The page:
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About The Norfolk weekly news-journal. (Norfolk, Neb.) 1900-19?? | View Entire Issue (Dec. 20, 1907)
THE NORFOLK WEEKLY NRWS-JOUKNAL : Ml I ) AY , ' 20 , DECISMUER
PRETTY LITTLE REMINDERS OF
THE COMING HOLIDAYS.
CREEP INTO SOCIAL FUNCTIONS.
Afternoon Luncheons the Chief For
mal Events of the Week A Number
of Minor Social Affaire Comic
Opera and Other Coming Events.
SuggoBtlons of the holidays nt hand
crept Into several parties given dur
ing tlio week , pretty lltttlo reminders
to tlio giiefltB of tlio coming pleasures
and tlio dutlcB of ChrlBtmns time.
Another week will bring the holidays
a fact Impressed on Norfolk clubs
which nro beginning to drop their
The week has been marked by after
noon parties , the chief social events
of the seven days. On Tuesday and
"Wednesday afternoons a series of
two luncheon parties was given by
Mrs. Jack Kocnlgsteln and Mrs. E. R ,
Hayes. On the succeeding afternoon
Mesdamcff C. P. Parish and W. G.
Baker were hostesses nt the Parish
home. Six-hand euchre , always pop
ular In Norfolk , was played during
the three afternoons.
During the week the young ladles
guild was organized for the winter.
The coming week holds another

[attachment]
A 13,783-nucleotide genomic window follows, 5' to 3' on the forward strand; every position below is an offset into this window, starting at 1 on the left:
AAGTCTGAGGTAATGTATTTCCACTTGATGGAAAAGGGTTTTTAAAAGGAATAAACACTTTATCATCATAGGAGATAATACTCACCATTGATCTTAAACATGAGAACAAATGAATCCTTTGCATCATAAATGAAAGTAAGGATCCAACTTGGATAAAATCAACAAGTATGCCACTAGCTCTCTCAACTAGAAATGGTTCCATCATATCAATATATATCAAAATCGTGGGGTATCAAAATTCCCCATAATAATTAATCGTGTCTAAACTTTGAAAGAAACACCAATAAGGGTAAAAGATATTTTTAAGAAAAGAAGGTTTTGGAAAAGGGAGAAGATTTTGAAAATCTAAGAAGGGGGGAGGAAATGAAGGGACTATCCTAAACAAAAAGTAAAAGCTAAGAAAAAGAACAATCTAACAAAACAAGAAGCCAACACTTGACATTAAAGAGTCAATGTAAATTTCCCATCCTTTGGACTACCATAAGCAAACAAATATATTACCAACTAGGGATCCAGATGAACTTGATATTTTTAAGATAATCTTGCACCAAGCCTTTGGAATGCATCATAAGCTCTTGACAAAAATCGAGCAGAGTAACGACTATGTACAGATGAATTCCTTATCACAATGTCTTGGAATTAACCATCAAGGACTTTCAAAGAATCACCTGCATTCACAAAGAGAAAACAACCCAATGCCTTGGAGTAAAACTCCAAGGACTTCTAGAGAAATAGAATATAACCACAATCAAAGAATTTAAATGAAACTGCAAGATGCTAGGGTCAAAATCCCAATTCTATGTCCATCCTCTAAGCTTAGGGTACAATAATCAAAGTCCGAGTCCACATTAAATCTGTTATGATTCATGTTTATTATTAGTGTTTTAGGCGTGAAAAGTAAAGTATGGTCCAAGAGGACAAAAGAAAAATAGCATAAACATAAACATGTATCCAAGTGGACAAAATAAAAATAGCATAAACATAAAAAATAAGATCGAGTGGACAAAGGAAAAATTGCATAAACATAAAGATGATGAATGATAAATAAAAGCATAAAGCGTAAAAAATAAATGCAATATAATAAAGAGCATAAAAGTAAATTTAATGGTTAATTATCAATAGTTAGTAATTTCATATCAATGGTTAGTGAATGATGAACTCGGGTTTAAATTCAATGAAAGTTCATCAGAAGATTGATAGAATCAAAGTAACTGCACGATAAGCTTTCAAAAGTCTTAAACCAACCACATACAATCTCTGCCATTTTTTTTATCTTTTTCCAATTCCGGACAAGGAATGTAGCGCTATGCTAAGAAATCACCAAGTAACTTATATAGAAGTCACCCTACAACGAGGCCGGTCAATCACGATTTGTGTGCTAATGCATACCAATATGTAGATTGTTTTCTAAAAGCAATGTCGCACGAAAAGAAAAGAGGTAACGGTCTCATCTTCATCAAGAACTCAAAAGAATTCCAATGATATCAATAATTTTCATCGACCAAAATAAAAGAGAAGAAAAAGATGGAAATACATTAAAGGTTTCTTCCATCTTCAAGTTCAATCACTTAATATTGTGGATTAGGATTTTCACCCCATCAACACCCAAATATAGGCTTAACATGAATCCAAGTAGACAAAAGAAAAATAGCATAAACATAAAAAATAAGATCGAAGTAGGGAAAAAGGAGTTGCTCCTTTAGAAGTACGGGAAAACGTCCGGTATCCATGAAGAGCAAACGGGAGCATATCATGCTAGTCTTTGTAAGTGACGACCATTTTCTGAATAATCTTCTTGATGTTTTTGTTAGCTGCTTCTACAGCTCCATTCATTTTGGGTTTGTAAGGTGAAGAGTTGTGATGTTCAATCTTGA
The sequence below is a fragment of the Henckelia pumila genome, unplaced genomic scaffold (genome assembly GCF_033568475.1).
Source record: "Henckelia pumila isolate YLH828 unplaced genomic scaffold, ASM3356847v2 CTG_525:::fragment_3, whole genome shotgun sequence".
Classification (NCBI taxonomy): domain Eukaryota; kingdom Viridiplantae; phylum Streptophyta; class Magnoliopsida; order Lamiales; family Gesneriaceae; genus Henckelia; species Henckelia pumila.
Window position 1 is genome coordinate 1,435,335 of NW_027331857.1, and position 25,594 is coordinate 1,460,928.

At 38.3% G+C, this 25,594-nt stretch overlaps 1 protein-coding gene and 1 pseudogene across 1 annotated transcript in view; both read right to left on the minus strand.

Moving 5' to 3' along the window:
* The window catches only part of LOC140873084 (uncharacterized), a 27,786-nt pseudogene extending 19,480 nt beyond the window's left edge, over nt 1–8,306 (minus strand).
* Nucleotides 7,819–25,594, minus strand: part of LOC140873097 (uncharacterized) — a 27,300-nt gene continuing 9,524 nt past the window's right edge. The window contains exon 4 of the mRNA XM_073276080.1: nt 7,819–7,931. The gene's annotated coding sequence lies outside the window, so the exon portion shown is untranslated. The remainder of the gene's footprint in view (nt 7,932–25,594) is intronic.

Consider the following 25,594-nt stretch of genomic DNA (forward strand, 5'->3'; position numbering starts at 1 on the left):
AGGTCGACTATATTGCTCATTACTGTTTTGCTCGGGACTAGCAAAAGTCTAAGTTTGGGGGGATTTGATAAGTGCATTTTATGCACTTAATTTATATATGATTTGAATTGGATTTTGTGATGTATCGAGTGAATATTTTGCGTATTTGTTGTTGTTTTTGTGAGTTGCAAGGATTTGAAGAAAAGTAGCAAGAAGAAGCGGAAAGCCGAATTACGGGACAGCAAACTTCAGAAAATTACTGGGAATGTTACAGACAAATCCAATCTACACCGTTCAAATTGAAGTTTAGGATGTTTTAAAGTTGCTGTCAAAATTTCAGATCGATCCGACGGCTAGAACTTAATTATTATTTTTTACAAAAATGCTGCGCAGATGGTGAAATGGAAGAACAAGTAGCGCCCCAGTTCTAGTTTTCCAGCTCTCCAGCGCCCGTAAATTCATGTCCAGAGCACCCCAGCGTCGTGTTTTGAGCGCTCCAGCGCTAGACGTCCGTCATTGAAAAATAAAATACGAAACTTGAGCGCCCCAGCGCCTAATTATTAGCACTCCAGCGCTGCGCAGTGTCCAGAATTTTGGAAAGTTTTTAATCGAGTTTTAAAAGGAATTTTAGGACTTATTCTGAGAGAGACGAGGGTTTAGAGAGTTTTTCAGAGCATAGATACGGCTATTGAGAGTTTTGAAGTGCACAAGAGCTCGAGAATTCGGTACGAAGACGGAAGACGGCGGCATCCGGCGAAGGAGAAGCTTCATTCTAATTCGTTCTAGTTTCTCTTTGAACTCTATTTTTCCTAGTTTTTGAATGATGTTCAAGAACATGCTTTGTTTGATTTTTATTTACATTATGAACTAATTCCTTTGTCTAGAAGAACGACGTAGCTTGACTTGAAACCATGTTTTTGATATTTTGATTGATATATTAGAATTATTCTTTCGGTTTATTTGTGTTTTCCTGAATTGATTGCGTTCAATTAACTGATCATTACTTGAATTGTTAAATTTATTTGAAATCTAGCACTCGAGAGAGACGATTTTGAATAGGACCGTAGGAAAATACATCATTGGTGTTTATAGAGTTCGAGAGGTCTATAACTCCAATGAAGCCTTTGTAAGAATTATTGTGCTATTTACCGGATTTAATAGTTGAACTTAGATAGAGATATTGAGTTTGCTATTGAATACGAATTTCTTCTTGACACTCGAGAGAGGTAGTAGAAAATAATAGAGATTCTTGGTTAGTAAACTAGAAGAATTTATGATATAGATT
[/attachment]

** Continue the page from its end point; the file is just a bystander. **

dance In the series planned by the
social committee of the Elks for the
Pleasures of the W ek.
It was a pretty holiday scene at the
home of C. P. Parish Thursday after
noon , where the Interior of the house
was decorated with holly and Christ-
urns greens , that greeted the seventy
guests at a 1 o'clock luncheon given
by Mcsdamcs Parish and W. G. Baker.
A delightful luncheon of four courses
was served , and after the ladles had
passed their approval of this feature
of the entertainment , the remainder
of the afternoon was spent at closely
contested games of six-hand euchre
Mrs. E. 12. Gillette received the prize
for the highest score and Mrs. B. C
Gentle the shouting prize. The hell
day decorations that prevailed
throughout the handsome homo of Mr
and Mrs. Parish gave a holiday zest
to the whole afternoon , which was
Mesdames Jack Koentgsteln and E
R. Hayes gave a series of two lunch
con parties at the home of Mrs. Keen
igsteln Tuesday \Vednesday after
noons. Each function was attendee
by thirty to thirty-five guests , and
the luncheon which was at 1 o'clock
was dainty and nicely served , the
hostesses being assisted by Mrs. Whl